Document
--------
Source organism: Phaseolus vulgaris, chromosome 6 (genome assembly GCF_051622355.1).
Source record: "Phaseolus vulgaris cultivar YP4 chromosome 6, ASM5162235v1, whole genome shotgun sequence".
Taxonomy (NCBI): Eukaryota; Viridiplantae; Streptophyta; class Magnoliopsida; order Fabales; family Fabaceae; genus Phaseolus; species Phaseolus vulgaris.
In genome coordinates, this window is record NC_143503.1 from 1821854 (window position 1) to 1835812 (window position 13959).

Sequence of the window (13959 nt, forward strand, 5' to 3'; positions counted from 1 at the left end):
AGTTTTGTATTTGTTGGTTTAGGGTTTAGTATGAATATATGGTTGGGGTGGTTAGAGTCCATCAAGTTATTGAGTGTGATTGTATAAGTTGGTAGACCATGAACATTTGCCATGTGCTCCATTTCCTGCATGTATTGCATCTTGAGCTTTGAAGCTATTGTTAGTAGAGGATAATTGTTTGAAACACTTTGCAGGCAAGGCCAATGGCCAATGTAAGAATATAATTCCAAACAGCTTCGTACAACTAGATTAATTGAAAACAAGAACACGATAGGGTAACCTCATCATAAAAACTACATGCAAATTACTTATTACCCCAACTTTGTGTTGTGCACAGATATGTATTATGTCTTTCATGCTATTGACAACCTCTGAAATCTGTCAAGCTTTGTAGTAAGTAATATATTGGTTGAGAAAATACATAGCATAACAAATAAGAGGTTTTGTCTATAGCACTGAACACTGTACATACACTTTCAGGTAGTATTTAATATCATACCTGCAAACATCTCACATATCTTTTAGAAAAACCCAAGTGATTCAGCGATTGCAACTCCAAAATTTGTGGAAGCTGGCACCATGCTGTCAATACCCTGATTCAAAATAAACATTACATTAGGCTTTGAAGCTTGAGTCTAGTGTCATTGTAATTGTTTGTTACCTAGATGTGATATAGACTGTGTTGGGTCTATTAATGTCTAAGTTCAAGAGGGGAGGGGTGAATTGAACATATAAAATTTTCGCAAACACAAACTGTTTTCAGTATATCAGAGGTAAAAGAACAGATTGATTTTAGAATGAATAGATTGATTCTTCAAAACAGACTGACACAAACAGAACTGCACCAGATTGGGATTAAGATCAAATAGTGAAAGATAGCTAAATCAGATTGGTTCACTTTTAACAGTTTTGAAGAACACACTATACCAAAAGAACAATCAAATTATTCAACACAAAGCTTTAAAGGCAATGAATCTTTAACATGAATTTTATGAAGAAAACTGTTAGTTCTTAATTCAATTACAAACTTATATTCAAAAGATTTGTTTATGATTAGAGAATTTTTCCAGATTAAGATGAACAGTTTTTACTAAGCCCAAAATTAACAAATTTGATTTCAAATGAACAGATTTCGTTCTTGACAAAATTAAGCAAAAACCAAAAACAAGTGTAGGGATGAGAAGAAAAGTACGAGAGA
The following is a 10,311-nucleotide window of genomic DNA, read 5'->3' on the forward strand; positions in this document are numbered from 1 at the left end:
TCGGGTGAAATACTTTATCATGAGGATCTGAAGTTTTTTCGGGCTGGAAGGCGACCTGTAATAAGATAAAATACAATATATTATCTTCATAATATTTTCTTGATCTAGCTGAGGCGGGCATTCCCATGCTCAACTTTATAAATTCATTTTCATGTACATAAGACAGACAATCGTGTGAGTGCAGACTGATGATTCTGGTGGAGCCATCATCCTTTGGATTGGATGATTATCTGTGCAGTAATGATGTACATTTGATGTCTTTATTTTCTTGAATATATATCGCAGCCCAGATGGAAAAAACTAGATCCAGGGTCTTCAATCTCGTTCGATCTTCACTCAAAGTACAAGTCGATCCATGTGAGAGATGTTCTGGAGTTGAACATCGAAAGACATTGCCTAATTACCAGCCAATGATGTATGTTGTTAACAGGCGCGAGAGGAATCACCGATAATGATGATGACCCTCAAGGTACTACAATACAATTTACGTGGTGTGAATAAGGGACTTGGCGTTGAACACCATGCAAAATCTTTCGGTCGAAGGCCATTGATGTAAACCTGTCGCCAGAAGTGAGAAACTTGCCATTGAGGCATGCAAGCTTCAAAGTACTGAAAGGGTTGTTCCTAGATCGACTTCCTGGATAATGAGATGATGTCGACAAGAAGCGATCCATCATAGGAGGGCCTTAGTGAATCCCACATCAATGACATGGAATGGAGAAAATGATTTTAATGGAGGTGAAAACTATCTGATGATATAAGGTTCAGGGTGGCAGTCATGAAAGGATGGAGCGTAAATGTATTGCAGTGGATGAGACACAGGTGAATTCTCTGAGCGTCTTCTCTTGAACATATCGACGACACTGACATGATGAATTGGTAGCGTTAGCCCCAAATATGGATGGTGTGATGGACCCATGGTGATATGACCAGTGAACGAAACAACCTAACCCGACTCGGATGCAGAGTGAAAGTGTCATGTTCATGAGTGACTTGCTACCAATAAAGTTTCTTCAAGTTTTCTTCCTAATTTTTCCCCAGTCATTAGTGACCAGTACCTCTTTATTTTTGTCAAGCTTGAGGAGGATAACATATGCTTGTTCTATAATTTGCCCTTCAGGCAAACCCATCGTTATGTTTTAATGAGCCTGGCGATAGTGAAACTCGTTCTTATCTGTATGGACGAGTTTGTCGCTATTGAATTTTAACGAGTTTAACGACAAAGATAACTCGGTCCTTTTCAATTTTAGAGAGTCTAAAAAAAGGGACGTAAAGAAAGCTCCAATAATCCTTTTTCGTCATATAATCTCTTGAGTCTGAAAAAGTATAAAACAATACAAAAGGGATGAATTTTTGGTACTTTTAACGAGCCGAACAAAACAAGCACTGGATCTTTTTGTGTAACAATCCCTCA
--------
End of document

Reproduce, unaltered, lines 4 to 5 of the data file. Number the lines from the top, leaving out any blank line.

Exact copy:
In genome coordinates, this window is record NC_143503.1 from 1821854 (window position 1) to 1835812 (window position 13959).

Sequence of the window (13959 nt, forward strand, 5' to 3'; positions counted from 1 at the left end):